Duxbury native and Green Mountain Valley School graduate Ryan Kerrigan, U.S. Skyrunning coach, had mixed emotions going into the 2021 World Youth Championships held in Fonte Cerreto, Italy, last week.



Kerrigan, of Ripton, VT, and his father John Kerrigan, longtime Harwood Union cross-country coach traveled with a team of eight runners (three from Vermont) for the July 30 through August 1 competition.

This was the fourth year that the U.S. team participated in the last five years. The team attained top five finishes in 2017, 2018 and 2019. The 2020 championships were canceled due to the pandemic. The U.S. acquired several podium finishes in the past. Kings Beach, California, resident Sophia Sanchez won gold medals in both the 2018 and 2019 championships.

Organizers were not sure that the European Union was going to allow U.S. citizens to set foot in Italy until a month before the event.


 “This was the smallest group we have taken to the world championships since 2017. Injuries to two of the runners while training after arrival in Fonte Cerreto limited the team to just five that were able to compete in both the VK and the Sky race,” Ryan Kerrigan said.

“The group we took this year may have been small in number but large in enthusiasm and in the emotion for the sport. Although they hailed from a variety of regions of the United States, they bonded quickly and displayed tremendous support for each other,” he added.

Skyrunning is new to the United States. In Spain, it is second only to soccer in popularity and success according to Kerrigan.  He noted that in most of the European countries, the athletes’ origins are from one mountain range. For example, the Pyrenees in Spain, the Apennines in Italy, the Alps for the Swiss. Many European athletes have opportunities to compete head-to-head with each other with over a dozen regional races held every year. U.S. athletes live, train and compete in isolation from each other.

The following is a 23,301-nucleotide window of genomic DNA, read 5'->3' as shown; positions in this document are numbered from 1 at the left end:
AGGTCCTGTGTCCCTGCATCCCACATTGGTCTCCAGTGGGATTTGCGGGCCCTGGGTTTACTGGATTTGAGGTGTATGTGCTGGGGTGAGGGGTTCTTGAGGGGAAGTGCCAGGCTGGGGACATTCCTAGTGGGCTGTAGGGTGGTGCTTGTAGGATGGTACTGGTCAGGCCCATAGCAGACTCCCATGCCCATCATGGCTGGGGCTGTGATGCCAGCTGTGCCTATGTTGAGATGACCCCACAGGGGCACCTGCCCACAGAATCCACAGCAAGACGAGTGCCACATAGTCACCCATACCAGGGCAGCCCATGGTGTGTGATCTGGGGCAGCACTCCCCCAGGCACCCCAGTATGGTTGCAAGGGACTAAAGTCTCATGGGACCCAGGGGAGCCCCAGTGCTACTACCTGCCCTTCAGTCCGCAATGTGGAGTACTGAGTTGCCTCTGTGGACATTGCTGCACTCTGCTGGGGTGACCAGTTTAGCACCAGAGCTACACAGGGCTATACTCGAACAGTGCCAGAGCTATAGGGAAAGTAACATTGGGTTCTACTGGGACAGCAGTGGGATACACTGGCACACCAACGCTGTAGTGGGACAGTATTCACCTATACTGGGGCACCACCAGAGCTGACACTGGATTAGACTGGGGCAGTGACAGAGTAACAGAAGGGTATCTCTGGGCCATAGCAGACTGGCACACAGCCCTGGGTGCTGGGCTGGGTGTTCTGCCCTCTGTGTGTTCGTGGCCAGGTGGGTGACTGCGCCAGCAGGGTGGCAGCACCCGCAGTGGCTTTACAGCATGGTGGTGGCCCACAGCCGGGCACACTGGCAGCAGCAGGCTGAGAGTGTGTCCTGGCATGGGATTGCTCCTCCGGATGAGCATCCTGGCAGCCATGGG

The athletes representing the U.S. trained and competed in a variety of environments. The Wasatch Mountains of Utah, the Chugiak range in Alaska, the Green Mountains of Vermont, the Sierras of California, the Rocky Mountains of Colorado and the Cascades of Washington and Oregon.


The isolation of the athletes provides few chances to compare performances and makes it difficult for coaches to choose a team. U.S. athletes train independently with fewer opportunities to develop a supportive network.  

“Despite these obstacles, I was quite pleased with the athletes we chose to represent the U.S. at the 2021 championships. This mixed bag of mountain runners was spirited and feisty. They more than held their own with the European runners that have been living and training together,” their coach said.

The U.S. team finished ninth in the 20-team field. The competition was won by Spain followed by host Italy and an up and coming Norwegian team. Athletes from Spain were dominant as well in the individual races receiving 27 of the 57 total medals. For the first time ever, the U.S. team failed to place an athlete on the podium. However, two runners finished just a few steps off the podium. Parke Chapin from Bend Oregon placed fourth in the Vertical Kilometer (VK) in the U-18 boys’ race. Nowell Spencer, Alaska, finished fifth in the Vertical Kilometer in the U-18 age girls’ group.


Although the U.S. team had their best individual performances in the VK with Chapin fourth and Spencer fifth. It was in the Sky race where they excelled. For example, Finn Tower-Peirce improved 10 places from the VK to the Sky race.

The conditions for the VK and Sky race were dramatically different. Thirty Celsius (86 F) with no wind at the start of the VK. The conditions for the Sky race were quite brutal. One hundred fifty-kilometer winds on the summit deemed the original course unsafe. Meet referees shortened the sky race vertical height and distance.

‘We were foremost concerned with the safety of the athletes than the consistency of the distance” said Maurizio Regis, ISF meet referee.

Kerrigan is currently making plans for sky running camps during the 2022 preseason.